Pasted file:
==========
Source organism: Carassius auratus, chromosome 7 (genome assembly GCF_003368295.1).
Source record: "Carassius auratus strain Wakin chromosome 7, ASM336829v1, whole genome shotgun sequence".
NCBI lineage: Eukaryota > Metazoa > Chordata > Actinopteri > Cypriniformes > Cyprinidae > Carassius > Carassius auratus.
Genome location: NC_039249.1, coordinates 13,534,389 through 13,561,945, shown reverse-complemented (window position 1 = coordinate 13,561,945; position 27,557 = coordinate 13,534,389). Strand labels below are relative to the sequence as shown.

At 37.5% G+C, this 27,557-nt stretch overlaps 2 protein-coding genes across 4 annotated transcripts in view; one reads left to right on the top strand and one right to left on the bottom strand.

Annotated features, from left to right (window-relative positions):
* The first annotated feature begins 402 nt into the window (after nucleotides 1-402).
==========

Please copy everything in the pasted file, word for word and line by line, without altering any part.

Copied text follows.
Source organism: Carassius auratus, chromosome 7 (genome assembly GCF_003368295.1).
Source record: "Carassius auratus strain Wakin chromosome 7, ASM336829v1, whole genome shotgun sequence".
NCBI lineage: Eukaryota > Metazoa > Chordata > Actinopteri > Cypriniformes > Cyprinidae > Carassius > Carassius auratus.
Genome location: NC_039249.1, coordinates 13,534,389 through 13,561,945, shown reverse-complemented (window position 1 = coordinate 13,561,945; position 27,557 = coordinate 13,534,389). Strand labels below are relative to the sequence as shown.

At 37.5% G+C, this 27,557-nt stretch overlaps 2 protein-coding genes across 4 annotated transcripts in view; one reads left to right on the top strand and one right to left on the bottom strand.

Annotated features, from left to right (window-relative positions):
* The first annotated feature begins 402 nt into the window (after nucleotides 1-402).